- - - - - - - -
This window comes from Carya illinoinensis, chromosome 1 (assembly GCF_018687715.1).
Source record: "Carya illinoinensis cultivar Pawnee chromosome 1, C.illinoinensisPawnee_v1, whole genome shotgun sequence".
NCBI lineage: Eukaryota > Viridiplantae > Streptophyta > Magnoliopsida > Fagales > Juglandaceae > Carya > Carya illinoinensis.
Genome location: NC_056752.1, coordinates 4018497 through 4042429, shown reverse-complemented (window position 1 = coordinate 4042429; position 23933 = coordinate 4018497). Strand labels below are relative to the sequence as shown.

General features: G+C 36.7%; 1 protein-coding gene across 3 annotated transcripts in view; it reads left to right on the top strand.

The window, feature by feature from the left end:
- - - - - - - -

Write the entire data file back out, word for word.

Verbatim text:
This window comes from Carya illinoinensis, chromosome 1 (assembly GCF_018687715.1).
Source record: "Carya illinoinensis cultivar Pawnee chromosome 1, C.illinoinensisPawnee_v1, whole genome shotgun sequence".
NCBI lineage: Eukaryota > Viridiplantae > Streptophyta > Magnoliopsida > Fagales > Juglandaceae > Carya > Carya illinoinensis.
Genome location: NC_056752.1, coordinates 4018497 through 4042429, shown reverse-complemented (window position 1 = coordinate 4042429; position 23933 = coordinate 4018497). Strand labels below are relative to the sequence as shown.

General features: G+C 36.7%; 1 protein-coding gene across 3 annotated transcripts in view; it reads left to right on the top strand.

The window, feature by feature from the left end: